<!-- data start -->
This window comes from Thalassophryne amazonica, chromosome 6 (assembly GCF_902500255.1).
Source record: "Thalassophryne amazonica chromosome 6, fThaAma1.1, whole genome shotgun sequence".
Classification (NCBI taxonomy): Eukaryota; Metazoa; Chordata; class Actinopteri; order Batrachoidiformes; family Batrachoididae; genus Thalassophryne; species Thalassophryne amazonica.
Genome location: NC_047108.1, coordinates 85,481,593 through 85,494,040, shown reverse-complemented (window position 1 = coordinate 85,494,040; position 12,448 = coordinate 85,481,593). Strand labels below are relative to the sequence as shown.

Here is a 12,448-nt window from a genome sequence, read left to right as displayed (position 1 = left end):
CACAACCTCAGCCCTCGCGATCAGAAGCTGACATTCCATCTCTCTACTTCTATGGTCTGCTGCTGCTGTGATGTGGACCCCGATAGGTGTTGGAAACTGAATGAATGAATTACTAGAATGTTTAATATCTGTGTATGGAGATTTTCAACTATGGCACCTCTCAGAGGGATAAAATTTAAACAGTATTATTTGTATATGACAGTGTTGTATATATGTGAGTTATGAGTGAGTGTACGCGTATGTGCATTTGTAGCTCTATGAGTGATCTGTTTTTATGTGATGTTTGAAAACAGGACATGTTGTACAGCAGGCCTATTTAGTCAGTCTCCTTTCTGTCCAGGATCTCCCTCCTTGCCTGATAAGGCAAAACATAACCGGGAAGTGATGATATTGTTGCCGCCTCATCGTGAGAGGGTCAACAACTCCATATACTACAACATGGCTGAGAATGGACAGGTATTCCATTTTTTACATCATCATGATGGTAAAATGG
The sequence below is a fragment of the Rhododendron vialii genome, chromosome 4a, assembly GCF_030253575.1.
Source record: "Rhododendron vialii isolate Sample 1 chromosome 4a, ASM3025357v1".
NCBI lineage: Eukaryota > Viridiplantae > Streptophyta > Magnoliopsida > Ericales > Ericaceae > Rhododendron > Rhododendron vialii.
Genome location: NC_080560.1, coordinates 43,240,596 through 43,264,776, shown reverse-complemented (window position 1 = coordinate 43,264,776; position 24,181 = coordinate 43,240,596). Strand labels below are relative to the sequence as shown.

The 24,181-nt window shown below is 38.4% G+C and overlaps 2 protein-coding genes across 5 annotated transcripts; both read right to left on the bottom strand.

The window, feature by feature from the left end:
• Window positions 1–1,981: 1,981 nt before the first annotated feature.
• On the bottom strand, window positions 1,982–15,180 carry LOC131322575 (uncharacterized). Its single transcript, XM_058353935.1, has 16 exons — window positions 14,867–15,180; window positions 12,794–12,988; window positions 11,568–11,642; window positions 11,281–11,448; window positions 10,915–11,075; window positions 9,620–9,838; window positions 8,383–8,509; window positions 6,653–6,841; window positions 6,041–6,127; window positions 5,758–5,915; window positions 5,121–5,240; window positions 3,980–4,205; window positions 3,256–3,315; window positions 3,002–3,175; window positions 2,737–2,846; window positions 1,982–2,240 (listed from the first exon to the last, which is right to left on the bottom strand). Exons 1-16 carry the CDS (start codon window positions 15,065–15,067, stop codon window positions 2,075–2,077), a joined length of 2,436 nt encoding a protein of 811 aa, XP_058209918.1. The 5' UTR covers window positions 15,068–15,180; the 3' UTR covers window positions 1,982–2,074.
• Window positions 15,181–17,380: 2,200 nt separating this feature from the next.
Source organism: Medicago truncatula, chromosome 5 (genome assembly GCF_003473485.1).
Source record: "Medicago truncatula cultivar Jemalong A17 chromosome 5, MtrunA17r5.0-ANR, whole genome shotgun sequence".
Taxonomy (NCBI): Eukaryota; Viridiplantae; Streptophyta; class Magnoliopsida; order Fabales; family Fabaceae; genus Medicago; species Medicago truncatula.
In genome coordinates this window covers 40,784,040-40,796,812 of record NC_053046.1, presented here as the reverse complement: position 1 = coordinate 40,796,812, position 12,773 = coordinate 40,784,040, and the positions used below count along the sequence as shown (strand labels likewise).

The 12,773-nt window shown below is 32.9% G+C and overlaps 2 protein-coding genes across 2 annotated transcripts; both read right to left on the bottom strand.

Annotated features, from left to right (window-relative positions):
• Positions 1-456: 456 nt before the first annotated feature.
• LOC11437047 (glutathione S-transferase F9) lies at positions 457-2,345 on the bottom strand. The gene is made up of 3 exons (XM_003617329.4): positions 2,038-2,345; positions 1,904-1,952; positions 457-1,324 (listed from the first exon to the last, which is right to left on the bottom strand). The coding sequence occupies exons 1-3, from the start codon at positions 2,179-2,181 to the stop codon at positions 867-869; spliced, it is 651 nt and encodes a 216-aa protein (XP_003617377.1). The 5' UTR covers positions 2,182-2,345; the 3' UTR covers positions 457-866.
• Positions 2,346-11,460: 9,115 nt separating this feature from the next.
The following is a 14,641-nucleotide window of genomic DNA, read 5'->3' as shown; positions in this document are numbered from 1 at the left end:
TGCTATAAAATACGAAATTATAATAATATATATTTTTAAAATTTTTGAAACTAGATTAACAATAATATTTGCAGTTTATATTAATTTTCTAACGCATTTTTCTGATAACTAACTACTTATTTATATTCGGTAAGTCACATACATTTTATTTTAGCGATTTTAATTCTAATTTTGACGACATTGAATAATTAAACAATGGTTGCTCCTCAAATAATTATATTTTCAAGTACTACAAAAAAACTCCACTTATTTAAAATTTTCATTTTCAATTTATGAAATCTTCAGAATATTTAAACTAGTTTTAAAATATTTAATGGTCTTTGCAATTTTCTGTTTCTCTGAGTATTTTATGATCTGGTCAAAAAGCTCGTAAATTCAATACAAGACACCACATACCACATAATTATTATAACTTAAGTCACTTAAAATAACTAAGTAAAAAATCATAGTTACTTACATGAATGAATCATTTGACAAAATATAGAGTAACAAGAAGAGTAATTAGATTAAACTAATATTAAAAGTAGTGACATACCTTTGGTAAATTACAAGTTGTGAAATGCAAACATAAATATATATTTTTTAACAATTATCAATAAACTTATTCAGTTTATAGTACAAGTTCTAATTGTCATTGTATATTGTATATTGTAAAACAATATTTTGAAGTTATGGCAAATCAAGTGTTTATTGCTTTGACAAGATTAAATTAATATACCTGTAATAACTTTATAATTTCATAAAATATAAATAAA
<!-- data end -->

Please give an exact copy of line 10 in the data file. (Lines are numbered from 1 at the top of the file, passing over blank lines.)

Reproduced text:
Genome location: NC_080560.1, coordinates 43,240,596 through 43,264,776, shown reverse-complemented (window position 1 = coordinate 43,264,776; position 24,181 = coordinate 43,240,596). Strand labels below are relative to the sequence as shown.